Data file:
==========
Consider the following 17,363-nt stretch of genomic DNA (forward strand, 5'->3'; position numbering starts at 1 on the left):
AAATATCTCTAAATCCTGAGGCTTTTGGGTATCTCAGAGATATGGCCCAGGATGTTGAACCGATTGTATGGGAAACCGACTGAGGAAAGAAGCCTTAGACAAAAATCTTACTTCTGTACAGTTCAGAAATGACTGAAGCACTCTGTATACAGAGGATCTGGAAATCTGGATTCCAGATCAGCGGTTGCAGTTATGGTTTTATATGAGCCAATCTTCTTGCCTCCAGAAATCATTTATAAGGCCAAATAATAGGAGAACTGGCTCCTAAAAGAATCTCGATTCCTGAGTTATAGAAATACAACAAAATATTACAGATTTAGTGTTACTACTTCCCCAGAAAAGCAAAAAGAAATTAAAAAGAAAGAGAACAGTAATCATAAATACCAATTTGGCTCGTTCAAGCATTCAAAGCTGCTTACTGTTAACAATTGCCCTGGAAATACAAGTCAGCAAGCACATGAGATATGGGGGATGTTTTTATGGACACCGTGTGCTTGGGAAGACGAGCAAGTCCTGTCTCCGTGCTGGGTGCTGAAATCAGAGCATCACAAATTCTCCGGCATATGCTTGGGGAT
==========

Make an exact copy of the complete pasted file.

Consider the following 17,363-nt stretch of genomic DNA (forward strand, 5'->3'; position numbering starts at 1 on the left):
AAATATCTCTAAATCCTGAGGCTTTTGGGTATCTCAGAGATATGGCCCAGGATGTTGAACCGATTGTATGGGAAACCGACTGAGGAAAGAAGCCTTAGACAAAAATCTTACTTCTGTACAGTTCAGAAATGACTGAAGCACTCTGTATACAGAGGATCTGGAAATCTGGATTCCAGATCAGCGGTTGCAGTTATGGTTTTATATGAGCCAATCTTCTTGCCTCCAGAAATCATTTATAAGGCCAAATAATAGGAGAACTGGCTCCTAAAAGAATCTCGATTCCTGAGTTATAGAAATACAACAAAATATTACAGATTTAGTGTTACTACTTCCCCAGAAAAGCAAAAAGAAATTAAAAAGAAAGAGAACAGTAATCATAAATACCAATTTGGCTCGTTCAAGCATTCAAAGCTGCTTACTGTTAACAATTGCCCTGGAAATACAAGTCAGCAAGCACATGAGATATGGGGGATGTTTTTATGGACACCGTGTGCTTGGGAAGACGAGCAAGTCCTGTCTCCGTGCTGGGTGCTGAAATCAGAGCATCACAAATTCTCCGGCATATGCTTGGGGAT